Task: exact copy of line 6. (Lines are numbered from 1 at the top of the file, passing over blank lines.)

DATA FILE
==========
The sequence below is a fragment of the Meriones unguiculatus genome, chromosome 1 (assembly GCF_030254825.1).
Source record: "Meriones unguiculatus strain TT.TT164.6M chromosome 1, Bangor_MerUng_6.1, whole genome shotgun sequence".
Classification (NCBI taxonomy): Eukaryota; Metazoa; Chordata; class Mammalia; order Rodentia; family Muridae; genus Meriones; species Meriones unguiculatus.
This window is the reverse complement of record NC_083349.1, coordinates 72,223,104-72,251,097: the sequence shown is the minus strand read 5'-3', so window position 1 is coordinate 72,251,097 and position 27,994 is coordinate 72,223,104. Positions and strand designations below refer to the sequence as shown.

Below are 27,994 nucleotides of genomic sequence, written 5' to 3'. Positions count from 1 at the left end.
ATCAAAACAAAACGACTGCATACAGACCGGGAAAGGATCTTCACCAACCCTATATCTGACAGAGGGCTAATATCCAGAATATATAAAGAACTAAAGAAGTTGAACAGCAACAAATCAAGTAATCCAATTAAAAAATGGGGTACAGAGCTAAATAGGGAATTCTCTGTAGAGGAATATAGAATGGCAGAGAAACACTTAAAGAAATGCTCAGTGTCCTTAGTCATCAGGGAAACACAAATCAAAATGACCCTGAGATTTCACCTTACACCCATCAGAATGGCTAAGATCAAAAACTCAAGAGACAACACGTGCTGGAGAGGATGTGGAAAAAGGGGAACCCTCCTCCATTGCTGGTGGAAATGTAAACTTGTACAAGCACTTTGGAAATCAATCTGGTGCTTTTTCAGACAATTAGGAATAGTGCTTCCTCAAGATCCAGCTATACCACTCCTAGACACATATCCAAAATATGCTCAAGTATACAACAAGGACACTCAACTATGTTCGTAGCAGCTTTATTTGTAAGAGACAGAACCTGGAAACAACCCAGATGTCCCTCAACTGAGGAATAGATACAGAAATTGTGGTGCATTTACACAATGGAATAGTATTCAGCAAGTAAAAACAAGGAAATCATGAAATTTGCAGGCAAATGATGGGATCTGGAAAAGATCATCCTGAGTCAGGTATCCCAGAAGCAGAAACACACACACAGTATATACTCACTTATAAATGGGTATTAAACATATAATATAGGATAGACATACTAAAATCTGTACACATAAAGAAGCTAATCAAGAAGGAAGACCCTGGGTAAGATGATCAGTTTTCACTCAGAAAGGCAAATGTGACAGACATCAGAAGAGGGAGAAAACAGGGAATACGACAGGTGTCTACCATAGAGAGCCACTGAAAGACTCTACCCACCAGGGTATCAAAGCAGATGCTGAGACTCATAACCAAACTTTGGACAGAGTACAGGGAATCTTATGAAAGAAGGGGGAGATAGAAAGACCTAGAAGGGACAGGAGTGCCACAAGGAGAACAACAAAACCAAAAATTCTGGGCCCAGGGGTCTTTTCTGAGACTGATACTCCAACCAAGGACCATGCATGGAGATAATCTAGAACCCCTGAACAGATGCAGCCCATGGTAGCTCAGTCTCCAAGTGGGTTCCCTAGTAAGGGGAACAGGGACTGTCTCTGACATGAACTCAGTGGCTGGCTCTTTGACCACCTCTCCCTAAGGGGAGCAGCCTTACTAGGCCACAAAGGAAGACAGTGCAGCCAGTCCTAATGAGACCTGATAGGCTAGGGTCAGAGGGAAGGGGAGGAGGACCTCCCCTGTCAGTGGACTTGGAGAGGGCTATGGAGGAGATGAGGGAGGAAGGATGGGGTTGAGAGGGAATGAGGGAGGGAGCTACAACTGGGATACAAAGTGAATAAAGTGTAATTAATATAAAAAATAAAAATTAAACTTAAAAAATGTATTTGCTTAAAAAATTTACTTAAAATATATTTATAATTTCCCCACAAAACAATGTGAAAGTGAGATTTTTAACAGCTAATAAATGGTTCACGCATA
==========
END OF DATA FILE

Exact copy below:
ATCAAAACAAAACGACTGCATACAGACCGGGAAAGGATCTTCACCAACCCTATATCTGACAGAGGGCTAATATCCAGAATATATAAAGAACTAAAGAAGTTGAACAGCAACAAATCAAGTAATCCAATTAAAAAATGGGGTACAGAGCTAAATAGGGAATTCTCTGTAGAGGAATATAGAATGGCAGAGAAACACTTAAAGAAATGCTCAGTGTCCTTAGTCATCAGGGAAACACAAATCAAAATGACCCTGAGATTTCACCTTACACCCATCAGAATGGCTAAGATCAAAAACTCAAGAGACAACACGTGCTGGAGAGGATGTGGAAAAAGGGGAACCCTCCTCCATTGCTGGTGGAAATGTAAACTTGTACAAGCACTTTGGAAATCAATCTGGTGCTTTTTCAGACAATTAGGAATAGTGCTTCCTCAAGATCCAGCTATACCACTCCTAGACACATATCCAAAATATGCTCAAGTATACAACAAGGACACTCAACTATGTTCGTAGCAGCTTTATTTGTAAGAGACAGAACCTGGAAACAACCCAGATGTCCCTCAACTGAGGAATAGATACAGAAATTGTGGTGCATTTACACAATGGAATAGTATTCAGCAAGTAAAAACAAGGAAATCATGAAATTTGCAGGCAAATGATGGGATCTGGAAAAGATCATCCTGAGTCAGGTATCCCAGAAGCAGAAACACACACACAGTATATACTCACTTATAAATGGGTATTAAACATATAATATAGGATAGACATACTAAAATCTGTACACATAAAGAAGCTAATCAAGAAGGAAGACCCTGGGTAAGATGATCAGTTTTCACTCAGAAAGGCAAATGTGACAGACATCAGAAGAGGGAGAAAACAGGGAATACGACAGGTGTCTACCATAGAGAGCCACTGAAAGACTCTACCCACCAGGGTATCAAAGCAGATGCTGAGACTCATAACCAAACTTTGGACAGAGTACAGGGAATCTTATGAAAGAAGGGGGAGATAGAAAGACCTAGAAGGGACAGGAGTGCCACAAGGAGAACAACAAAACCAAAAATTCTGGGCCCAGGGGTCTTTTCTGAGACTGATACTCCAACCAAGGACCATGCATGGAGATAATCTAGAACCCCTGAACAGATGCAGCCCATGGTAGCTCAGTCTCCAAGTGGGTTCCCTAGTAAGGGGAACAGGGACTGTCTCTGACATGAACTCAGTGGCTGGCTCTTTGACCACCTCTCCCTAAGGGGAGCAGCCTTACTAGGCCACAAAGGAAGACAGTGCAGCCAGTCCTAATGAGACCTGATAGGCTAGGGTCAGAGGGAAGGGGAGGAGGACCTCCCCTGTCAGTGGACTTGGAGAGGGCTATGGAGGAGATGAGGGAGGAAGGATGGGGTTGAGAGGGAATGAGGGAGGGAGCTACAACTGGGATACAAAGTGAATAAAGTGTAATTAATATAAAAAATAAAAATTAAACTTAAAAAATGTATTTGCTTAAAAAATTTACTTAAAATATATTTATAATTTCCCCACAAAACAATGTGAAAGTGAGATTTTTAACAGCTAATAAATGGTTCACGCATA